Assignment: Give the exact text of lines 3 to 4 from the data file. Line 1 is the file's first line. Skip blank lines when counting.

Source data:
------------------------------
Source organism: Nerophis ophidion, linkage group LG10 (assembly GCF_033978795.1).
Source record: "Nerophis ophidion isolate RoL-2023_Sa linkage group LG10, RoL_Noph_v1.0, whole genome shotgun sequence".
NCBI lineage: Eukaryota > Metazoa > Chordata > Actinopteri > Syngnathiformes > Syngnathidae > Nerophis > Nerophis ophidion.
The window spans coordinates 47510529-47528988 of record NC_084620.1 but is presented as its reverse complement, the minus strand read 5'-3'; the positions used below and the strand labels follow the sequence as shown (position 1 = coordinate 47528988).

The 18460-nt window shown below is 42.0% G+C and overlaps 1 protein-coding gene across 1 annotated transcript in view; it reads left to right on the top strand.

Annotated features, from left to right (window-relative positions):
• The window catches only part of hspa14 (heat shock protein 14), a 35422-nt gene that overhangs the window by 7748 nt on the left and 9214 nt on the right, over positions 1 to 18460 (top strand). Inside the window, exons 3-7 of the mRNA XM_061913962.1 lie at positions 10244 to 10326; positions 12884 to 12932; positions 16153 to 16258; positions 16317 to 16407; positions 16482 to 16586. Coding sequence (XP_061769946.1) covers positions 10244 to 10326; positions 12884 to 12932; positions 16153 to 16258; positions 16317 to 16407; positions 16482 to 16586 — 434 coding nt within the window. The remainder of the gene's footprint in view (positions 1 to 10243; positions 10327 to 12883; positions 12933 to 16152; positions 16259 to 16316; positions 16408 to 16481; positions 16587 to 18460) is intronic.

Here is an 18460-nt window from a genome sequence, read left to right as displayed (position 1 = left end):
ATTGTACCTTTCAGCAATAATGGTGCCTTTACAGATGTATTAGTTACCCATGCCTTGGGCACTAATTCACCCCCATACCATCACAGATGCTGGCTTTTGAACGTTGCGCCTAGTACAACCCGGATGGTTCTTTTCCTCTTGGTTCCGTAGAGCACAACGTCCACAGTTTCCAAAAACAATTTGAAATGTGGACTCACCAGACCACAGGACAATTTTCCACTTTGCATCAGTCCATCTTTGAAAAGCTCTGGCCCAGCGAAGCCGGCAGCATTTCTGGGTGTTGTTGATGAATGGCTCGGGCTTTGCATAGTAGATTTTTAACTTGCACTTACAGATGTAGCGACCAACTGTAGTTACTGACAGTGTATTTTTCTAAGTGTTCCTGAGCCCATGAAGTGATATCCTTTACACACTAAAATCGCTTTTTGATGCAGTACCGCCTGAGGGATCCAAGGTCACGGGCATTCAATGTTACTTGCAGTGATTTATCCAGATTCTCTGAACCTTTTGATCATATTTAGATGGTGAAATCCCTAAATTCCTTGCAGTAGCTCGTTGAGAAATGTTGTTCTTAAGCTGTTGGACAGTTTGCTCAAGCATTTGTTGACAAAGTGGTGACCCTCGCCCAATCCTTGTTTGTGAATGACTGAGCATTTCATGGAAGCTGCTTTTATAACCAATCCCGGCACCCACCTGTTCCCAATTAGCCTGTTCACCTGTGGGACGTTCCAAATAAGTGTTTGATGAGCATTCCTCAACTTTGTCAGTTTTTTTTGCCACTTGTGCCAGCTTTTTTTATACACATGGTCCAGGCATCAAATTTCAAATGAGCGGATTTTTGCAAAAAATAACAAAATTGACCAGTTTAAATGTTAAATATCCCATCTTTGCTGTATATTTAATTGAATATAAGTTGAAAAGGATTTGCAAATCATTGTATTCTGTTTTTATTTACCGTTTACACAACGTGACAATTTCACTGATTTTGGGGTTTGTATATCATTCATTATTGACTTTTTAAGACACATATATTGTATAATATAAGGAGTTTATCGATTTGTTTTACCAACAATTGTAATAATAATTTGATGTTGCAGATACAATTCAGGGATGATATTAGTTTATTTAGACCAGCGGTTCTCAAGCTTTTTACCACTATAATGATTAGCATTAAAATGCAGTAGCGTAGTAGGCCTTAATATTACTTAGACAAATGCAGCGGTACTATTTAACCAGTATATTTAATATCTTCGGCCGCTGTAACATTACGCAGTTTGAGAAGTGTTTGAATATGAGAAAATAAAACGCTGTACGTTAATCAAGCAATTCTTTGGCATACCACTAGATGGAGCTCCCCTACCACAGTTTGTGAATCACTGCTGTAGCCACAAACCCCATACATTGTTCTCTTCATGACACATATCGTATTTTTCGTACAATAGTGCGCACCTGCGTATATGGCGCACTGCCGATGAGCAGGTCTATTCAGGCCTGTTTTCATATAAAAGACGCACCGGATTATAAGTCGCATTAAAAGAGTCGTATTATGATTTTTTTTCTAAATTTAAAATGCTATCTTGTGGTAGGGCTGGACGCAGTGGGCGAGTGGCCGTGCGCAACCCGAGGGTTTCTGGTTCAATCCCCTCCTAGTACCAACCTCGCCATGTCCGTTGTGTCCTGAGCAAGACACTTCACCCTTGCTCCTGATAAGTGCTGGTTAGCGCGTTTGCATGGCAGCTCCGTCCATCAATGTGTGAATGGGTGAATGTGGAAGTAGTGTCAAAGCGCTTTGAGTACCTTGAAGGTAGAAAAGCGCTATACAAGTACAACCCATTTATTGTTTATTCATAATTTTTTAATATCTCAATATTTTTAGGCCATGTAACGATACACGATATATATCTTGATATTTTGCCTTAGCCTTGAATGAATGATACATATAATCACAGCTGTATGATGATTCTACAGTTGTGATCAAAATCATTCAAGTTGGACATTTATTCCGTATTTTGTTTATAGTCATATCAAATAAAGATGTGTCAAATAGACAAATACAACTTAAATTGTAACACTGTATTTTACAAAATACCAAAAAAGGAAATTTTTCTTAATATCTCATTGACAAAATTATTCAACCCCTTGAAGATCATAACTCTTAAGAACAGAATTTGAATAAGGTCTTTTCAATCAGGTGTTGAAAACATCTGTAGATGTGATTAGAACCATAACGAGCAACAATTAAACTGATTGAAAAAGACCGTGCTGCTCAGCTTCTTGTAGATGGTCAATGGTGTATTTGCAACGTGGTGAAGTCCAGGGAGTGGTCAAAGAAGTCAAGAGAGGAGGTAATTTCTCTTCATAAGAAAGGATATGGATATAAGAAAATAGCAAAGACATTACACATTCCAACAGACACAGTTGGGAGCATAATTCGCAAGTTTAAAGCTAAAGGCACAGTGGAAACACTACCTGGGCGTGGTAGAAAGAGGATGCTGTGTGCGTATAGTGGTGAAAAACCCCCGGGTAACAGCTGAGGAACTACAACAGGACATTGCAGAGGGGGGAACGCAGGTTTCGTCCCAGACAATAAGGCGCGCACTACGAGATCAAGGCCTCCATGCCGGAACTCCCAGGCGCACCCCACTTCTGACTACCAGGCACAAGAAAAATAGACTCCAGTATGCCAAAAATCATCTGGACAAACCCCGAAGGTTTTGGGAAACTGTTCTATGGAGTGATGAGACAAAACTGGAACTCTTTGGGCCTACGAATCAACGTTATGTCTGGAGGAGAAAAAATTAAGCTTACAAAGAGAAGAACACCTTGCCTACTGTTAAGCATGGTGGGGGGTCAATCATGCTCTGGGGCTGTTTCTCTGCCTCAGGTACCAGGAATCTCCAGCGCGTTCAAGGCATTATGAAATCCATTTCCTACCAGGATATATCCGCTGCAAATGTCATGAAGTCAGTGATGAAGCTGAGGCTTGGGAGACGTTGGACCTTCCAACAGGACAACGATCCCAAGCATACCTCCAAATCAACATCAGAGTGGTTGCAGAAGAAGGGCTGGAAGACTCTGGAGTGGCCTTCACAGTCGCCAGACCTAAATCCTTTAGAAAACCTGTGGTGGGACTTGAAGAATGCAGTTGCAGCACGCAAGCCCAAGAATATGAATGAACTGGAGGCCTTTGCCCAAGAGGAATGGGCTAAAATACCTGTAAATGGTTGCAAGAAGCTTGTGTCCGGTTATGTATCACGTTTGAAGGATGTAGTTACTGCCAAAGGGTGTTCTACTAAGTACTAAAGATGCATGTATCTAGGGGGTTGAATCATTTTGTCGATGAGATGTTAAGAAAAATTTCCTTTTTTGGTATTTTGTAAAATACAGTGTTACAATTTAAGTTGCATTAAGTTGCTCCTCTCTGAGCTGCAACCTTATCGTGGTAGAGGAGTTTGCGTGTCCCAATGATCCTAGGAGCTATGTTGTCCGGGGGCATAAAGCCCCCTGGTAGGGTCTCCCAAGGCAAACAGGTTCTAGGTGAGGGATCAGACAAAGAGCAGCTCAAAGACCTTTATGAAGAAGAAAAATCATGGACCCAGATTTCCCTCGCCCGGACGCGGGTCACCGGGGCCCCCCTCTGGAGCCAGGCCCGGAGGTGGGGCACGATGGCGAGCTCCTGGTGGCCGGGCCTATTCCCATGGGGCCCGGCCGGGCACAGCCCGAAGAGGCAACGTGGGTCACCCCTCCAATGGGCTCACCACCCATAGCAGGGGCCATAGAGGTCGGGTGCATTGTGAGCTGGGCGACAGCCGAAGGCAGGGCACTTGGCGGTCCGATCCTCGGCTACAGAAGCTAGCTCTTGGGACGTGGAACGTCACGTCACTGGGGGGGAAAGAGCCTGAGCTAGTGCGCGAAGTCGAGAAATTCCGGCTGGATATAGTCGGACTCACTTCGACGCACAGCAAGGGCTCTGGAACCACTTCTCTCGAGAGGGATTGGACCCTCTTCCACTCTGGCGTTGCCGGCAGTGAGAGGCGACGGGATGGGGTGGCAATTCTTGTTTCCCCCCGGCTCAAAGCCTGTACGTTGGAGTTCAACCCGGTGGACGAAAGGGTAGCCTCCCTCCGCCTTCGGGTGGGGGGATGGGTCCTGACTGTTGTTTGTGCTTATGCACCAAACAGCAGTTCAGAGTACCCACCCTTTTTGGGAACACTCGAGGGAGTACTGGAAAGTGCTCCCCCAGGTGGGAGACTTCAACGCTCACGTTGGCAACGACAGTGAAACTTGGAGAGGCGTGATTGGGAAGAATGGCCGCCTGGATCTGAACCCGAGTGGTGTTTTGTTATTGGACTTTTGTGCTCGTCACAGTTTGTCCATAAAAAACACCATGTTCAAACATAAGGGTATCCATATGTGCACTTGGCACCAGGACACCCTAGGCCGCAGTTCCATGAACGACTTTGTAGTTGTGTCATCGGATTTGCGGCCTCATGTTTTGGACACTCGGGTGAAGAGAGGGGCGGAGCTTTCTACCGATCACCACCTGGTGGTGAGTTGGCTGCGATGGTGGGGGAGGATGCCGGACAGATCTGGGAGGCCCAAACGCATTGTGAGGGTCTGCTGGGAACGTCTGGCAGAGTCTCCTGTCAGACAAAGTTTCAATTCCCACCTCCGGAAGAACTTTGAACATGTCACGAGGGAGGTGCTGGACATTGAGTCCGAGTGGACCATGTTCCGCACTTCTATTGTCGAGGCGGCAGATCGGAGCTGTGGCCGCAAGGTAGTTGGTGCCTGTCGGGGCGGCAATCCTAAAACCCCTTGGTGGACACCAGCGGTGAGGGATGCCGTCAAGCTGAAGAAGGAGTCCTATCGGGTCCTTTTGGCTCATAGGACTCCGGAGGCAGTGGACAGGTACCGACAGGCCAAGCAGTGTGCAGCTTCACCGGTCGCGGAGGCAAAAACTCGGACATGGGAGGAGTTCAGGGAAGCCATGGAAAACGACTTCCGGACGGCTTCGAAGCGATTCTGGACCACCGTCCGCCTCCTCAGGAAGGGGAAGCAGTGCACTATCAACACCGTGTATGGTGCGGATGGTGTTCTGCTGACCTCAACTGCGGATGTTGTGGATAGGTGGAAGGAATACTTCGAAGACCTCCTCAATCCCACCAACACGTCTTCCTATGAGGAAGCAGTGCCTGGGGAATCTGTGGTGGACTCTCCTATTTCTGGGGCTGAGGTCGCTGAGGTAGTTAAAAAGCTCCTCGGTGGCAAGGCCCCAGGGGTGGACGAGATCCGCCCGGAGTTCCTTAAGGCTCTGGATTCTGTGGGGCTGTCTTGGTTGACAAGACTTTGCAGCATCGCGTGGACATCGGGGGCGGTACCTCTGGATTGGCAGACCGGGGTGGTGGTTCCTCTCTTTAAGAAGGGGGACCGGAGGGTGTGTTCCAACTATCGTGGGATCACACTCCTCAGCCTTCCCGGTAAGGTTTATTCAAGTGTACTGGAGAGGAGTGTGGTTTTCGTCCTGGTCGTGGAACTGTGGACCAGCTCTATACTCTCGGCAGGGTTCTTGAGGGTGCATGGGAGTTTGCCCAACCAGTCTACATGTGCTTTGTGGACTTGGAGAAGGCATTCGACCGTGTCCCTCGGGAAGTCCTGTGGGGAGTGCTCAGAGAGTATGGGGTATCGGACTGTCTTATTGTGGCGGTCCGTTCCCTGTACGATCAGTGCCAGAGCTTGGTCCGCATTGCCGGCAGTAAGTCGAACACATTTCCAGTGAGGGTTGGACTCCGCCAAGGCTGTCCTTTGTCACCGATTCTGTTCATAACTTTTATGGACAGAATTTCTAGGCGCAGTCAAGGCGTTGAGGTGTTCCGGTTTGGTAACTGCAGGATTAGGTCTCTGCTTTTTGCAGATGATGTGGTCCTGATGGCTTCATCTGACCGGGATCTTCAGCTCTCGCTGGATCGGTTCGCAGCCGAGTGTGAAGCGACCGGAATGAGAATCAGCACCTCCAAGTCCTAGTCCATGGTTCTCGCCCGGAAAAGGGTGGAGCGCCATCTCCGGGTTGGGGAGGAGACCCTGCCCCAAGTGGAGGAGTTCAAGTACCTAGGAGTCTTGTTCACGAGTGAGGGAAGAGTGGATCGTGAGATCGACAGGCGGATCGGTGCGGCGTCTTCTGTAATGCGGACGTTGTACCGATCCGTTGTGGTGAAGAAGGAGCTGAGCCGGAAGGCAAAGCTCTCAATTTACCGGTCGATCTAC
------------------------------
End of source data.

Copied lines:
NCBI lineage: Eukaryota > Metazoa > Chordata > Actinopteri > Syngnathiformes > Syngnathidae > Nerophis > Nerophis ophidion.
The window spans coordinates 47510529-47528988 of record NC_084620.1 but is presented as its reverse complement, the minus strand read 5'-3'; the positions used below and the strand labels follow the sequence as shown (position 1 = coordinate 47528988).